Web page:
the global interconnectedness of these processes. The most recent global shift in French history has inspired new scholarship on prerevolutionary France, the French Revolution, and on the myriad forms of resistance that took shape in France during
Globalizing the History of French Decolonization
Jessica Lynne Pearson
Literary History as a Challenge to the History of Concepts The history of the concept of liberty has a very familiar plotline. Presaged in Greco-Roman antiquity, triumphantly proclaimed at the time of the American and French Revolutions, and
Regional Identity, Royal Imaginary, and Holy Women
Claude Langlois’s work points the way out of a long-standing whiggish view, not only of French, but also European historiography. If Western Civ textbooks or respectable general histories reflect the consensus of the profession, it is still easy to find themes of progress toward equality, secularism, and modernity. Such themes are defensible, of course, but they are one-sided. They omit a lot, like the experiences of those left out of the march of progress, of religious institutions, and of unintended victims of revolution and civil war. A more sophisticated rendering would be more satisfactory since it would emphasize resistance, the apparently marginal, and the richness of historical experience. It would replace assumptions about inevitable outcomes with a greater awareness of contingency. Claude Langlois’s work on women, religion, and the French Revolution illustrates how such a complicated history might look.
Ritual, Social Change and Les Formes élémentaires de la vie religieuse
The article begins by examining Durkheim’s editorial role in the creation of Hubert and Mauss’s essay on sacrifice, published in his new journal, the Année sociologique, in 1899. It then brings out how, in Les Formes élémentaires de la vie religieuse, Durkheim operated both with an ‘official’ and a more or less ‘hidden’ theory of sacrifice, the first based on the approach in Hubert and Mauss’s essay, the second rooted in Durkheim’s earlier views and critical editorial comments on Hubert and Mauss’s ideas. In the process it brings out, through a detailed analysis of the work’s chapters specifically on sacrifice but also on piacular rites, tensions, ambiguities and cross-purposes in the work as a whole. These especially turn round Durkheim’s approach to violence and to the sacrificial offering or gift, and are also evident in his concern with different types of effervescence, the foundational and commemorative, as well as the ‘joyous’ and piacular. The article concludes by linking these tensions with issues at stake in Durkheim’s interest in the French Revolution and account of the role of effervescence in moments of rupture and fundamental social change.
A response to Narotzky, Collins, and Bertho
Ida Susser and Stéphane Tonnelat
When our article was first written, the Occupy movement was in full swing and we were clearly in optimistic mode. However, as all studies of social movements have shown, from the antiapartheid struggles of South Africa to the rebellious nineteenth century in France or Britain, the road of mobilization is never straightforward. Nor did we assume that “Occupy” in the United States or even the popular rebellions of the Arab Spring would lead to a blossoming of democratic nations. We take these understandings from writers such as Eric Hobsbawm (1996), who understood the French Revolution and the British industrial revolution as complementary processes that set the stage for the imperfect and unequal nation-states of France and Britain today. In South Africa (to pick one historic moment), after the high school students who took to the streets in protest in Soweto were mowed down by South African army tanks, the streets were virtually quiescent for a decade. However, over 40 years of fascism in South Africa, the 1950s bus boycotts, the 1960s Sharpeville massacre, the famous trials of Mandela and others, the Soweto school children, and finally the union mobilization in a United Front and international sanctions led to the end of apartheid. But, as we are all now aware, these battles did not end inequality or neoliberalism.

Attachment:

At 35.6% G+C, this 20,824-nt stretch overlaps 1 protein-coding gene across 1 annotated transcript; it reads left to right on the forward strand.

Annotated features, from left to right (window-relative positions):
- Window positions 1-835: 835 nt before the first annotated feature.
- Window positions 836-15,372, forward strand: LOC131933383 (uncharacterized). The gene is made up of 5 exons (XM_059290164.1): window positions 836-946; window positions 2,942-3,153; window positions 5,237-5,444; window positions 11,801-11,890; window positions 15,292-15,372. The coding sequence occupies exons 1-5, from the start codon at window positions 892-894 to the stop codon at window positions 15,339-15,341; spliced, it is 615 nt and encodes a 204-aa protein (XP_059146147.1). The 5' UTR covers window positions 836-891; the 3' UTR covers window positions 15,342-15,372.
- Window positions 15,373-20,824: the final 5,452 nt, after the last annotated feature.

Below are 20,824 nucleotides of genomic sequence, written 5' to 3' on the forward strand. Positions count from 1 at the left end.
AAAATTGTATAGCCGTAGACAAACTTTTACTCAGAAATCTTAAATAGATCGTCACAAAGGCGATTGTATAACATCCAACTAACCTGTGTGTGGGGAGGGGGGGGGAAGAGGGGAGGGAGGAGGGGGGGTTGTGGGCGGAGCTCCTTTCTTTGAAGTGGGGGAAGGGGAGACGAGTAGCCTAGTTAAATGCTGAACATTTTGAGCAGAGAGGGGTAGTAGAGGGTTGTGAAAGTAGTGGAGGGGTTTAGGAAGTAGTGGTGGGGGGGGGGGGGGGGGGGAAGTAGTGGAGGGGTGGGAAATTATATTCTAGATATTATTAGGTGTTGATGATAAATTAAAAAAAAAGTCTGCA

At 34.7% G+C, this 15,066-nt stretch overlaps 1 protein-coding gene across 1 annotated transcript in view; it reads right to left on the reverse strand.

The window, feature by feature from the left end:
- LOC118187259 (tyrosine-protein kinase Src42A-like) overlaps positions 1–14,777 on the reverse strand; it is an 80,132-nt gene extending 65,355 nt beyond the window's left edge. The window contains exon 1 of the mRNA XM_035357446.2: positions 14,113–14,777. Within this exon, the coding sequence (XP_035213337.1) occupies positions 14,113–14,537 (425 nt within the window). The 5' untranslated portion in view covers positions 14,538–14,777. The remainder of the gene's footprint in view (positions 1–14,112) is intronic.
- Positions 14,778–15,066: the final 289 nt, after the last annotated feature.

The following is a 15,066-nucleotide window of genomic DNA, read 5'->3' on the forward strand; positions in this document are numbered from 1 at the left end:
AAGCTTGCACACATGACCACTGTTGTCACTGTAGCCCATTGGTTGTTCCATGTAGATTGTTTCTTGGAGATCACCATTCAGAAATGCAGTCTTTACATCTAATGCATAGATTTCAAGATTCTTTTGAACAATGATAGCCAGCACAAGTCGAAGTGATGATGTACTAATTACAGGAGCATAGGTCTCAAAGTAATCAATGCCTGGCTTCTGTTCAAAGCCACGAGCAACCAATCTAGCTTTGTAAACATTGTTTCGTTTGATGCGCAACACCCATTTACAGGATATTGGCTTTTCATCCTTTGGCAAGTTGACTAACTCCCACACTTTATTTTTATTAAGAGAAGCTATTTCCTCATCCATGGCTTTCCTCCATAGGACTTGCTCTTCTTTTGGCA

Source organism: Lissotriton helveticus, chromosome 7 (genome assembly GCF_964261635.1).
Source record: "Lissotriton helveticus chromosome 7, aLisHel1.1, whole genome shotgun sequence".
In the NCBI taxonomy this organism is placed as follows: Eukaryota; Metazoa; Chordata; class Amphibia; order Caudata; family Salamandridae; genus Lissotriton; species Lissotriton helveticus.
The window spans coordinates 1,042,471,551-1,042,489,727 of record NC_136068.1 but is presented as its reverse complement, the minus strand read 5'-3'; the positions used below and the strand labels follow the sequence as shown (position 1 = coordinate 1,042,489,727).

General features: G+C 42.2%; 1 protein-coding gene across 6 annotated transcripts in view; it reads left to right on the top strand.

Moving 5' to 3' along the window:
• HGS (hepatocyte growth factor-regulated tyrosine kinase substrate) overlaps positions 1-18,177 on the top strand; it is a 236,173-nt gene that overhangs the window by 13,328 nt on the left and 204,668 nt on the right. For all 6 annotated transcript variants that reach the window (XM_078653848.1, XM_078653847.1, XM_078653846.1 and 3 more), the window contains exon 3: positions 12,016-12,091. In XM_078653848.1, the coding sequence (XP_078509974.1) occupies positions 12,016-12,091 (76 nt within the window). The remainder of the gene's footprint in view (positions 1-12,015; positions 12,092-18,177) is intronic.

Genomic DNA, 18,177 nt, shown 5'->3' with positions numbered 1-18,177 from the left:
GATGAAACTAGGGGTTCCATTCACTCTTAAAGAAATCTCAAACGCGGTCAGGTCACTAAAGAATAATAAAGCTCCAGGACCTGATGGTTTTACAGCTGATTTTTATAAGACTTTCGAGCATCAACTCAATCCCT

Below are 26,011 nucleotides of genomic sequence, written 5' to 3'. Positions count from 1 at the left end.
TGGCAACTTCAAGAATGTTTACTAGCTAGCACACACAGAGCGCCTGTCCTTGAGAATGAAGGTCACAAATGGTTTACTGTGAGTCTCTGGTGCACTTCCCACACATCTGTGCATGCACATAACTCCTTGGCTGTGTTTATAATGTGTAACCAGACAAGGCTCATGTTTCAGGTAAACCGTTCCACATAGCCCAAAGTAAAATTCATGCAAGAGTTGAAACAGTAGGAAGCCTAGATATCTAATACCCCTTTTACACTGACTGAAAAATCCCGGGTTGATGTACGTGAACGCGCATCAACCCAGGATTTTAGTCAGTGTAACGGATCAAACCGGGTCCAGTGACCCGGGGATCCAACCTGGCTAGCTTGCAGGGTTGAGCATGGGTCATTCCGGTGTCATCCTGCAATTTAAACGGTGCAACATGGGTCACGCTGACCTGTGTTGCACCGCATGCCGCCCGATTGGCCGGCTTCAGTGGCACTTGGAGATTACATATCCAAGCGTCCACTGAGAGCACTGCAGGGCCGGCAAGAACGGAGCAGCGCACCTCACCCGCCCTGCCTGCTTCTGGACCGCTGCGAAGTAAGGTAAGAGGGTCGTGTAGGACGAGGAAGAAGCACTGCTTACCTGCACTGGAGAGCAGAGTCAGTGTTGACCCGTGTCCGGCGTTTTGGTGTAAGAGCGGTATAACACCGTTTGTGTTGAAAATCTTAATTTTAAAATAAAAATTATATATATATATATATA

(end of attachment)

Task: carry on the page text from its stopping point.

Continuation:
: Algeria and the French Revolution of 1848 (Vol. 33, No. 1, 75) SPIELER, Miranda . Slave Flight, Slave Torture, and the State: Nineteenth-Century French Guiana (Vol. 33, No. 1, 55) SPECIAL ISSUE ON DECOLONIZATION AND RELIGION IN THE FRENCH EMPIRE BOURDEAUX
Henglien Lisa Chen and David Orr
’s Salpêtrière hospital after the French Revolution. This film’s title implicitly alludes to such moments, but its subject is present-day Indonesia’s national campaign against the widespread practice of pasung : chaining or confinement of individuals who develop
Its Innovative Thrust and Transnational Semantic Transfers during the Sattelzeit (Eighteenth to Nineteenth Centuries)
Samuel Hayat and José María Rosales
between elites, making representation a strongly contested concept. Historicizing Representative Democracies In Europe, conflicts about the meaning of political representation had distinct consequences after the French Revolution and the subsequent
language underwent significant transformation. Many concepts that would later become an integral part of modern intellectual history were coined in the period following the French Revolution in 1789. One of the key concepts included in the volumes of
was an achievement of the French Revolution and of the spirit of the Enlightenment, embodying, in Raphaël’s expression, a ‘happy moment’ (p. 99). Moreover, ‘signs of regeneration’ are what interest us most in order, as always, to understand Durkheim